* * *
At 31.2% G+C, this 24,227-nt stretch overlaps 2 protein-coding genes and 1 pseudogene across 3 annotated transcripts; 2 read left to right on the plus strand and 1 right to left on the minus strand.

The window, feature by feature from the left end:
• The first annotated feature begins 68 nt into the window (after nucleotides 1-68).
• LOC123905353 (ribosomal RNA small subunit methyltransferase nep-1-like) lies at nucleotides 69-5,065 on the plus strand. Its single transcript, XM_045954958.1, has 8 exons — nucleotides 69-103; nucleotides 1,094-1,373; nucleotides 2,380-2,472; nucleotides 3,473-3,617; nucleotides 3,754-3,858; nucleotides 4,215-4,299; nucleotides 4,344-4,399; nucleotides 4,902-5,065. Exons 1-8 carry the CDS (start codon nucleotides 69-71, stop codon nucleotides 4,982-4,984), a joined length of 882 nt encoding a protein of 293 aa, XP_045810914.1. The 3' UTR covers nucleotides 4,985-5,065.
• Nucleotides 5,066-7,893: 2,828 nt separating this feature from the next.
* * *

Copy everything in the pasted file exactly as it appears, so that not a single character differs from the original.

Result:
At 31.2% G+C, this 24,227-nt stretch overlaps 2 protein-coding genes and 1 pseudogene across 3 annotated transcripts; 2 read left to right on the plus strand and 1 right to left on the minus strand.

The window, feature by feature from the left end:
• The first annotated feature begins 68 nt into the window (after nucleotides 1-68).
• LOC123905353 (ribosomal RNA small subunit methyltransferase nep-1-like) lies at nucleotides 69-5,065 on the plus strand. Its single transcript, XM_045954958.1, has 8 exons — nucleotides 69-103; nucleotides 1,094-1,373; nucleotides 2,380-2,472; nucleotides 3,473-3,617; nucleotides 3,754-3,858; nucleotides 4,215-4,299; nucleotides 4,344-4,399; nucleotides 4,902-5,065. Exons 1-8 carry the CDS (start codon nucleotides 69-71, stop codon nucleotides 4,982-4,984), a joined length of 882 nt encoding a protein of 293 aa, XP_045810914.1. The 3' UTR covers nucleotides 4,985-5,065.
• Nucleotides 5,066-7,893: 2,828 nt separating this feature from the next.